CNBC's Rick Santelli discusses the latest action in the bond market, and the U.S. dollar.» Read More
On the verge of the European Central Bank's 10th anniversary, the news on inflation doesn't look good. Against the bank's target of "below but close to" 2 percent, euro-zone prices rose 3.6 percent in May, compared with the year ago, back to a historic high, data showed on Friday.
Japanese annual inflation dipped to 0.9% in April, thanks to a short-lived cut in a gasoline tax, but economists warned this would bring just temporary relief and a new decade high loomed.
Soaring inflation will continue to cause policy dilemmas for the Federal Reserve and other central banks as the global demand for commodities remains strong, Bill Gross, chief investment officer at PIMCO, told CNBC Thursday.
The culprit is fears of inflation, thanks to high gasoline prices. But even more troubling is the chance that the Fed will raise interest rates, which don’t correlate exactly to the 30-year fixed, but which will push up rates on some adjustable-rate mortgages and home equity lines of credit.
Two Federal Reserve policy-makers warned on Wednesday that interest rate increases might be needed before too long to curb inflation, even as the United States struggles with a weak economy.
For many many months I’ve heard many many policy-makers, lawmakers, and decision-makers argue for the good of those poor borrowers who were tricked into faulty mortgage products. They paint a picture of not ignorant, but perhaps uneducated folk who truly believed that they were buying into a sound financial scenario.
A rise in fees has led to growing dissatisfaction with retail banks, which may be sacrificing long term growth in favor of short-term gains, J.D. Power and Associates said in a study.
We constantly talk about how much these price indexes are dropping, but we often forget how far they rose during the housing boom. If you purchased your home before the boom, and you’re still living in it, then the price drops, so far at least, haven’t negated your total appreciation.
The Federal Reserve will not repeat the policy mistakes of the 1970s by letting inflation spiral out of control, San Francisco Federal Reserve Bank President Janet Yellen said Tuesday.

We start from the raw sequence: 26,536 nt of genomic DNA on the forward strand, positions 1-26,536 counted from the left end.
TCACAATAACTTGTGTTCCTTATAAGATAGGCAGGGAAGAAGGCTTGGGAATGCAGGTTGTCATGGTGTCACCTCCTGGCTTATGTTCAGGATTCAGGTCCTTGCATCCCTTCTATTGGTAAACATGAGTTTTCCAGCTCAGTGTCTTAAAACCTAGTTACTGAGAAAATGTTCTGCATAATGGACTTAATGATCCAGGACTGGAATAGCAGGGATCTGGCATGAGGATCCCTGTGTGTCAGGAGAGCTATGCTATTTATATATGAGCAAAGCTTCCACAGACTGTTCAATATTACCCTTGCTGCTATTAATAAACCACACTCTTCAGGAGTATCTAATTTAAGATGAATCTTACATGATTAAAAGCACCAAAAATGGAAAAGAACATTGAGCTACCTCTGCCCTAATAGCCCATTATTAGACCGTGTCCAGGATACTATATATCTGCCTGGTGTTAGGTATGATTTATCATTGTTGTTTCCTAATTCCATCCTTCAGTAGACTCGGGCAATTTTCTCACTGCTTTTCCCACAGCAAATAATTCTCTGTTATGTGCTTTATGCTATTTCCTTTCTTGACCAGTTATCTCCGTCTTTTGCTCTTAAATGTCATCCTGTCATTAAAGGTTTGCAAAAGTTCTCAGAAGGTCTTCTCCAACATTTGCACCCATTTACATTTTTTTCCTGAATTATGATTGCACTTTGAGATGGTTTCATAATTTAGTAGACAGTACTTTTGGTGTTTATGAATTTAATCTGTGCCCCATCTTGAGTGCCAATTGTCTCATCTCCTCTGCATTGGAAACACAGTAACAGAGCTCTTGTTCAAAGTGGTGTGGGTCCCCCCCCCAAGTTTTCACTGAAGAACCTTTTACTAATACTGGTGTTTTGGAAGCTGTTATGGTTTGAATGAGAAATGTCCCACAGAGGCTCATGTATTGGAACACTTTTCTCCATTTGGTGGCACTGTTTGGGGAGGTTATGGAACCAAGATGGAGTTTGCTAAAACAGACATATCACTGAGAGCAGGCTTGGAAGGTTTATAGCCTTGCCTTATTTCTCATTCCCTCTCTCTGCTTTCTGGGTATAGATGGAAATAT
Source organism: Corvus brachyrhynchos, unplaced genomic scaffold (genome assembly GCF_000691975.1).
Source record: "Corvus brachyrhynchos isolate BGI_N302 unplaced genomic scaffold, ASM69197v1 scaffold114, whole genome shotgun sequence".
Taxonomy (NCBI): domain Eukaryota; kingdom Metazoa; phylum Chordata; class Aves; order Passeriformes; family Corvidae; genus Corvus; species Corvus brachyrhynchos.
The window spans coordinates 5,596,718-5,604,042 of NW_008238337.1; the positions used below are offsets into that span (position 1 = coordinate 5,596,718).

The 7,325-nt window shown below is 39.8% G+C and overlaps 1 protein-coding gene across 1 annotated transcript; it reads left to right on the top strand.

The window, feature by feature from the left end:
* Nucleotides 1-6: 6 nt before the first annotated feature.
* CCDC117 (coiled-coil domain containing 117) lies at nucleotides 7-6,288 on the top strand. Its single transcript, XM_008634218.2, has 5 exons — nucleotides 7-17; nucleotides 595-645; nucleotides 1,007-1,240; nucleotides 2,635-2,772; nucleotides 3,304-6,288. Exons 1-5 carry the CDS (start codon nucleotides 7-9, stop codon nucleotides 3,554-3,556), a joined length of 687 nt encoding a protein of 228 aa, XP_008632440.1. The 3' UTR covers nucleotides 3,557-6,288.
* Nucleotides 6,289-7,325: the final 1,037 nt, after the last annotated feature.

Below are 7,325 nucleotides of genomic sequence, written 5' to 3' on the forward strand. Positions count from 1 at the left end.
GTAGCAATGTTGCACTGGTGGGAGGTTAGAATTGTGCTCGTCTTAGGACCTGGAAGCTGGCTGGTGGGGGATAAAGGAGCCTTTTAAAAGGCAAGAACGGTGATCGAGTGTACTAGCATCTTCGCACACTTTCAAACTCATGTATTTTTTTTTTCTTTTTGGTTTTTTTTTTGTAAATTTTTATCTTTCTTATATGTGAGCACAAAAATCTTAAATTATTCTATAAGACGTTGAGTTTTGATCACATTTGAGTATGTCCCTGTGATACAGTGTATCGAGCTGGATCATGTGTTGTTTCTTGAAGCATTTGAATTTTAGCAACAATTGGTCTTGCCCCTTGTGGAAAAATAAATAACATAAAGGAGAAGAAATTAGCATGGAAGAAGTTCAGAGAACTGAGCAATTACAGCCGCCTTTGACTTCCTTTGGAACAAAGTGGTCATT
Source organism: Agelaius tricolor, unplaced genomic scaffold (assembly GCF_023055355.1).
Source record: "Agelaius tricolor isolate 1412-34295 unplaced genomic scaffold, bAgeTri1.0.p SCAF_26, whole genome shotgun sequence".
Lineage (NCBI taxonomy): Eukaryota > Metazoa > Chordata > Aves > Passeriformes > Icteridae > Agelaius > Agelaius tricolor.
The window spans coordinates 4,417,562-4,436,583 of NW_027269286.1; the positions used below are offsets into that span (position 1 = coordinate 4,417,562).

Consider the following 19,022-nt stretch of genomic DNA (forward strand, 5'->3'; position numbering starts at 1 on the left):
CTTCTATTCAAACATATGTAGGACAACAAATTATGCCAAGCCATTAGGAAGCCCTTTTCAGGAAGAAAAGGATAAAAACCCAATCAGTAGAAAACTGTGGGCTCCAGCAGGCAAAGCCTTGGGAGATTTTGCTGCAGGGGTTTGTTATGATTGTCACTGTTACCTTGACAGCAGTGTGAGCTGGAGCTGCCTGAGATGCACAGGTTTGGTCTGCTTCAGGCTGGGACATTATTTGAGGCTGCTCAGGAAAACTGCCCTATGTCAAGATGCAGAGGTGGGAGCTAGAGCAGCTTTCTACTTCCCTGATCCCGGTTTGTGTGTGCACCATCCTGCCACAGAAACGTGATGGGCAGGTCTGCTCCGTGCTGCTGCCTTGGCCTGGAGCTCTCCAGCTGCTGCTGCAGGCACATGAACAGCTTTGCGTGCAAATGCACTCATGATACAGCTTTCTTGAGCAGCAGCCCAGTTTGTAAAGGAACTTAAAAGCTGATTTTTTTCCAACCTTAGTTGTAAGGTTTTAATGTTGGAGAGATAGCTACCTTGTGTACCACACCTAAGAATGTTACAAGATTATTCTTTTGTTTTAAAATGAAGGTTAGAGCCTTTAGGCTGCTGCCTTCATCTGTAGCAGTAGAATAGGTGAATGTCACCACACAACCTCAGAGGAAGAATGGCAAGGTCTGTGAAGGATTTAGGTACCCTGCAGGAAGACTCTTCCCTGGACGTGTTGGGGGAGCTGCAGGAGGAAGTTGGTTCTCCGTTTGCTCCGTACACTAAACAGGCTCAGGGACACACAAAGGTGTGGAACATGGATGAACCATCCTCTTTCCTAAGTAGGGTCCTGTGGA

There are several signs that the financial crisis that has long plagued the market is winding down, according to one expert.
The chief executive of Europe's biggest lender on Tuesday called on central bankers to raise interest rates in order to combat inflation.
Former Federal Reserve chairman Alan Greenspan was quoted on Tuesday as saying the United States was still more likely than not to have a recession despite relative stabilization in the economy in recent weeks.
"This is going to be another difficult spring," said Mark Zandi of Moody's Economy.com. "I think we are at the beginning of the end of the housing downturn, but it is going to be a long and painful end."
European Central Bank head Jean-Claude Trichet said on Monday that financial markets were experiencing an "ongoing correction" and repeated that the G7 was concerned about excessive dollar volatility.
I’m hearing the word “affordability” a lot these days, increased affordability to be specific. The Realtors were hammering that particular positive during their monthly existing home sales presser this morning...
Euro zone economic growth looks set for a sharp slowdown in the second quarter after a strong performance at the start of the year, data showed on Friday, but rocketing inflation will keep interest rates on hold.
U.S. Treasury Secretary Henry Paulson told CNBC Thursday that rising oil prices are not driven by market speculation but instead reflect tight supplies and growing global demand.
Wall Street appears resigned to the idea that the Federal Reserve is done cutting interest rates, but a patchy economy could force policy-makers to keep their scissors handy.
Delinquencies for Alt-A mortgages (these are the low-doc, no-doc loans where you don’t have to prove your income, etc.) rated between 2005 and 2007 are continuing to climb, with total delinquencies now as high as 17 percent in some cases. That’s 6 percentage points higher than previous estimates.
High food prices will continue for at least a decade even if they drop from the levels that sparked street protests or riots in Africa, Asia and the Caribbean in recent months, government-backed international agencies say.